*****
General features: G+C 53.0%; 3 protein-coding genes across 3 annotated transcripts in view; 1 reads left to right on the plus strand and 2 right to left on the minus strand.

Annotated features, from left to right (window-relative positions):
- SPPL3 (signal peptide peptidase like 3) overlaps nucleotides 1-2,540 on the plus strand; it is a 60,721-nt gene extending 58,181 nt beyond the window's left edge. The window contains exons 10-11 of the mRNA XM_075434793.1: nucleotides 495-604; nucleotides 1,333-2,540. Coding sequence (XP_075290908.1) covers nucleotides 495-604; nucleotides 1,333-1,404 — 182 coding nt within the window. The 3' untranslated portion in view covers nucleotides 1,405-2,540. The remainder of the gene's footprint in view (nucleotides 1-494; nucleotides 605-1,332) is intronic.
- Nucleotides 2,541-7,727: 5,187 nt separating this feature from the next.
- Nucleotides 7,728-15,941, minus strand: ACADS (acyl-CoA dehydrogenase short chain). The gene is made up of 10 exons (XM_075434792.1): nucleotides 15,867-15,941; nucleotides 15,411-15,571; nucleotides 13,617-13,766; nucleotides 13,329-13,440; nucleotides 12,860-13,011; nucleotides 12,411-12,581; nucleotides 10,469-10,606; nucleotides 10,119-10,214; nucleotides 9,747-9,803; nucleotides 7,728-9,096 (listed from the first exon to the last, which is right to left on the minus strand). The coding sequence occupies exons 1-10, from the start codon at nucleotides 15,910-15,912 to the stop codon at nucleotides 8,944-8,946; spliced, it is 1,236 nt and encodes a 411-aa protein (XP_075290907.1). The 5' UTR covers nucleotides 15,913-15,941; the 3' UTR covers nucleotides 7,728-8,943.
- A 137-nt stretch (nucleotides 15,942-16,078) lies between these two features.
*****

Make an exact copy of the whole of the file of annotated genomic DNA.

General features: G+C 53.0%; 3 protein-coding genes across 3 annotated transcripts in view; 1 reads left to right on the plus strand and 2 right to left on the minus strand.

Annotated features, from left to right (window-relative positions):
- SPPL3 (signal peptide peptidase like 3) overlaps nucleotides 1-2,540 on the plus strand; it is a 60,721-nt gene extending 58,181 nt beyond the window's left edge. The window contains exons 10-11 of the mRNA XM_075434793.1: nucleotides 495-604; nucleotides 1,333-2,540. Coding sequence (XP_075290908.1) covers nucleotides 495-604; nucleotides 1,333-1,404 — 182 coding nt within the window. The 3' untranslated portion in view covers nucleotides 1,405-2,540. The remainder of the gene's footprint in view (nucleotides 1-494; nucleotides 605-1,332) is intronic.
- Nucleotides 2,541-7,727: 5,187 nt separating this feature from the next.
- Nucleotides 7,728-15,941, minus strand: ACADS (acyl-CoA dehydrogenase short chain). The gene is made up of 10 exons (XM_075434792.1): nucleotides 15,867-15,941; nucleotides 15,411-15,571; nucleotides 13,617-13,766; nucleotides 13,329-13,440; nucleotides 12,860-13,011; nucleotides 12,411-12,581; nucleotides 10,469-10,606; nucleotides 10,119-10,214; nucleotides 9,747-9,803; nucleotides 7,728-9,096 (listed from the first exon to the last, which is right to left on the minus strand). The coding sequence occupies exons 1-10, from the start codon at nucleotides 15,910-15,912 to the stop codon at nucleotides 8,944-8,946; spliced, it is 1,236 nt and encodes a 411-aa protein (XP_075290907.1). The 5' UTR covers nucleotides 15,913-15,941; the 3' UTR covers nucleotides 7,728-8,943.
- A 137-nt stretch (nucleotides 15,942-16,078) lies between these two features.